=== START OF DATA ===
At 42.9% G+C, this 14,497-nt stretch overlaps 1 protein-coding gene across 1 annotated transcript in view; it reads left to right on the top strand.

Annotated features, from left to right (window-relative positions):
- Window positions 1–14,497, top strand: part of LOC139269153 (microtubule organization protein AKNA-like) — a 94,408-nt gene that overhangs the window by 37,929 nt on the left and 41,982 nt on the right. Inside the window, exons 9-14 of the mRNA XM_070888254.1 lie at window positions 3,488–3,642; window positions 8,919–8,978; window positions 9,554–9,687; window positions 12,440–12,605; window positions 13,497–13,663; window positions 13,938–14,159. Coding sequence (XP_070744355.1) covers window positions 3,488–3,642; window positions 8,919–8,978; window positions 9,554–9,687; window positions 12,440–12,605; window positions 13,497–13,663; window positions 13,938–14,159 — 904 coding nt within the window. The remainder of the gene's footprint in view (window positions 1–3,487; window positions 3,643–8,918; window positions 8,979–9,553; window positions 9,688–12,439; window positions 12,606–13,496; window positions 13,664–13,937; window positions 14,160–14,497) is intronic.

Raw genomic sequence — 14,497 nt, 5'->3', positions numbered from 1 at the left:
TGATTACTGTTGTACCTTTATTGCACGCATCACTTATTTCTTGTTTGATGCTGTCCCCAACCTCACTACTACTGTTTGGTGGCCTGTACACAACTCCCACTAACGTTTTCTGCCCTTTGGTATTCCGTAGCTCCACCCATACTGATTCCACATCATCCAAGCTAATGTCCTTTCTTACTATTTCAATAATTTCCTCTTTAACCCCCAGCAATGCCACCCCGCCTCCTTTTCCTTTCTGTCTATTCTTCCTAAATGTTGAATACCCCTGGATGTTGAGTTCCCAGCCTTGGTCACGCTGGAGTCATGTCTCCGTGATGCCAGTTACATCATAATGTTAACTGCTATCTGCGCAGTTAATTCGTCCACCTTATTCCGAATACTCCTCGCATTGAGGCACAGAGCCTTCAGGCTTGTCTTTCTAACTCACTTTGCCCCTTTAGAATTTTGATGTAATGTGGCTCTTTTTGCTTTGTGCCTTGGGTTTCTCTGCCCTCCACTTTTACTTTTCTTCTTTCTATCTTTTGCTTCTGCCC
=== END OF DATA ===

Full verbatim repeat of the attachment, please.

At 42.9% G+C, this 14,497-nt stretch overlaps 1 protein-coding gene across 1 annotated transcript in view; it reads left to right on the top strand.

Annotated features, from left to right (window-relative positions):
- Window positions 1–14,497, top strand: part of LOC139269153 (microtubule organization protein AKNA-like) — a 94,408-nt gene that overhangs the window by 37,929 nt on the left and 41,982 nt on the right. Inside the window, exons 9-14 of the mRNA XM_070888254.1 lie at window positions 3,488–3,642; window positions 8,919–8,978; window positions 9,554–9,687; window positions 12,440–12,605; window positions 13,497–13,663; window positions 13,938–14,159. Coding sequence (XP_070744355.1) covers window positions 3,488–3,642; window positions 8,919–8,978; window positions 9,554–9,687; window positions 12,440–12,605; window positions 13,497–13,663; window positions 13,938–14,159 — 904 coding nt within the window. The remainder of the gene's footprint in view (window positions 1–3,487; window positions 3,643–8,918; window positions 8,979–9,553; window positions 9,688–12,439; window positions 12,606–13,496; window positions 13,664–13,937; window positions 14,160–14,497) is intronic.

Raw genomic sequence — 14,497 nt, 5'->3', positions numbered from 1 at the left:
TGATTACTGTTGTACCTTTATTGCACGCATCACTTATTTCTTGTTTGATGCTGTCCCCAACCTCACTACTACTGTTTGGTGGCCTGTACACAACTCCCACTAACGTTTTCTGCCCTTTGGTATTCCGTAGCTCCACCCATACTGATTCCACATCATCCAAGCTAATGTCCTTTCTTACTATTTCAATAATTTCCTCTTTAACCCCCAGCAATGCCACCCCGCCTCCTTTTCCTTTCTGTCTATTCTTCCTAAATGTTGAATACCCCTGGATGTTGAGTTCCCAGCCTTGGTCACGCTGGAGTCATGTCTCCGTGATGCCAGTTACATCATAATGTTAACTGCTATCTGCGCAGTTAATTCGTCCACCTTATTCCGAATACTCCTCGCATTGAGGCACAGAGCCTTCAGGCTTGTCTTTCTAACTCACTTTGCCCCTTTAGAATTTTGATGTAATGTGGCTCTTTTTGCTTTGTGCCTTGGGTTTCTCTGCCCTCCACTTTTACTTTTCTTCTTTCTATCTTTTGCTTCTGCCC